Click on the above pictures to see them in detail. See the illustration below to see how they are made.
Seminole Patchwork is quite remarkable and resourceful. It recycles scraps of cloth into beautiful, eye-popping fabrics by recombining strips of cloth or ribbon. Almost every strip of fabric is salvageable even those 1/2 inch wide.
A - Sew long narrow strips of fabric or ribbon together lengthwise.
B - Cut the strips into the length desired, as indicated by the grey lines.
C - Sew the lengths together, side by side, to create a square or rectangle of fabric. Then, cut the rectangle into strips as indicated by the grey lines.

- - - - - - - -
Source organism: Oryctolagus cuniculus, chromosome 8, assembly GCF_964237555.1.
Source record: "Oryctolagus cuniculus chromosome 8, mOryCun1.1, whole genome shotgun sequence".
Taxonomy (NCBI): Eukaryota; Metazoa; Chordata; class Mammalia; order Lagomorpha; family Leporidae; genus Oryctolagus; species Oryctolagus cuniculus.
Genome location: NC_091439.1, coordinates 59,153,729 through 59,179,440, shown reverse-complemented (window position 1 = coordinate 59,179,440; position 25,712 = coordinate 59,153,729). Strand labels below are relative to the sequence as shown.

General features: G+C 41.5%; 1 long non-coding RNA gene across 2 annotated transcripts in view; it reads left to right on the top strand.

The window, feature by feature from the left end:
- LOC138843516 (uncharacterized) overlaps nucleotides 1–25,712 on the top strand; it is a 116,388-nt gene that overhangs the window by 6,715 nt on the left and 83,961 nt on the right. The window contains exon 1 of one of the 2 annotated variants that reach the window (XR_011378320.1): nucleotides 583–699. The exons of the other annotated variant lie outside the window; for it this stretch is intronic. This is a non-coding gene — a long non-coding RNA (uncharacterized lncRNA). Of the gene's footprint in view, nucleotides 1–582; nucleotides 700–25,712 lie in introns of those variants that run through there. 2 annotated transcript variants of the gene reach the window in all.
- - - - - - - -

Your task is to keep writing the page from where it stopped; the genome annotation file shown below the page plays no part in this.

D - The strips are then resewn together, side by side, with every other strip being rotated 180º.
E - Strips, cut from B, are sewn together, side by side, with every other strip being rotated 180º.
F - Strips, cut from E, are sewn together, side by side, with every other strip being rotated 180º.
This patchwork industry was supported by the Indian Arts and Crafts Board run by the Department of the Interior which set up roadside areas where sales to tourists were brisk. The buildings which housed the DI supplied sewing machines were ramadas or shade roofs, built of poles and thatching materials. The patchwork was sold with certificates of authenticity which gave the maker's name and assured that the work was original. This kept the price of the certified work higher than it otherwise would have been in a market flooded with unidentified knockoffs.